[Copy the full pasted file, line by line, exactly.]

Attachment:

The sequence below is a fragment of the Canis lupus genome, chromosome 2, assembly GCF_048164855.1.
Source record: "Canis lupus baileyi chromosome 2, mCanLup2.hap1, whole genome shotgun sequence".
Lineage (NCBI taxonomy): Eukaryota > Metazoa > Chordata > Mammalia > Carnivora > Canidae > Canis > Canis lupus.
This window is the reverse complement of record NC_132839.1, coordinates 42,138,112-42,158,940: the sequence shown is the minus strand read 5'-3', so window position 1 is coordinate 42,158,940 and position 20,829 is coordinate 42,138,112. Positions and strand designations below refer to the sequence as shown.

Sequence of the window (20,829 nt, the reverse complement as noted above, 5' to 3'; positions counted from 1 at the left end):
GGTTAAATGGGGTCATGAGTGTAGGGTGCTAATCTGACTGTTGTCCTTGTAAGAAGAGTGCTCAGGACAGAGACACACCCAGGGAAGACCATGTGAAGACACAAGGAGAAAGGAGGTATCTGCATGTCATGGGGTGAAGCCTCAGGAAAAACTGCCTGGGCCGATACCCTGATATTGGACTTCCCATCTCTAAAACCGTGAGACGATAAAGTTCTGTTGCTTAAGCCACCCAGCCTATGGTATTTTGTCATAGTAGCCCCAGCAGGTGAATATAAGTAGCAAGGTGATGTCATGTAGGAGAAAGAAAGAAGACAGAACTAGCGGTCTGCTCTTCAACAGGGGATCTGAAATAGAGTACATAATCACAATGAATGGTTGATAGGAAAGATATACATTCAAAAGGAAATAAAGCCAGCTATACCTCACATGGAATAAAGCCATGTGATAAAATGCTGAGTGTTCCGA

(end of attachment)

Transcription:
The sequence below is a fragment of the Canis lupus genome, chromosome 2, assembly GCF_048164855.1.
Source record: "Canis lupus baileyi chromosome 2, mCanLup2.hap1, whole genome shotgun sequence".
Lineage (NCBI taxonomy): Eukaryota > Metazoa > Chordata > Mammalia > Carnivora > Canidae > Canis > Canis lupus.
This window is the reverse complement of record NC_132839.1, coordinates 42,138,112-42,158,940: the sequence shown is the minus strand read 5'-3', so window position 1 is coordinate 42,158,940 and position 20,829 is coordinate 42,138,112. Positions and strand designations below refer to the sequence as shown.

Sequence of the window (20,829 nt, the reverse complement as noted above, 5' to 3'; positions counted from 1 at the left end):
GGTTAAATGGGGTCATGAGTGTAGGGTGCTAATCTGACTGTTGTCCTTGTAAGAAGAGTGCTCAGGACAGAGACACACCCAGGGAAGACCATGTGAAGACACAAGGAGAAAGGAGGTATCTGCATGTCATGGGGTGAAGCCTCAGGAAAAACTGCCTGGGCCGATACCCTGATATTGGACTTCCCATCTCTAAAACCGTGAGACGATAAAGTTCTGTTGCTTAAGCCACCCAGCCTATGGTATTTTGTCATAGTAGCCCCAGCAGGTGAATATAAGTAGCAAGGTGATGTCATGTAGGAGAAAGAAAGAAGACAGAACTAGCGGTCTGCTCTTCAACAGGGGATCTGAAATAGAGTACATAATCACAATGAATGGTTGATAGGAAAGATATACATTCAAAAGGAAATAAAGCCAGCTATACCTCACATGGAATAAAGCCATGTGATAAAATGCTGAGTGTTCCGA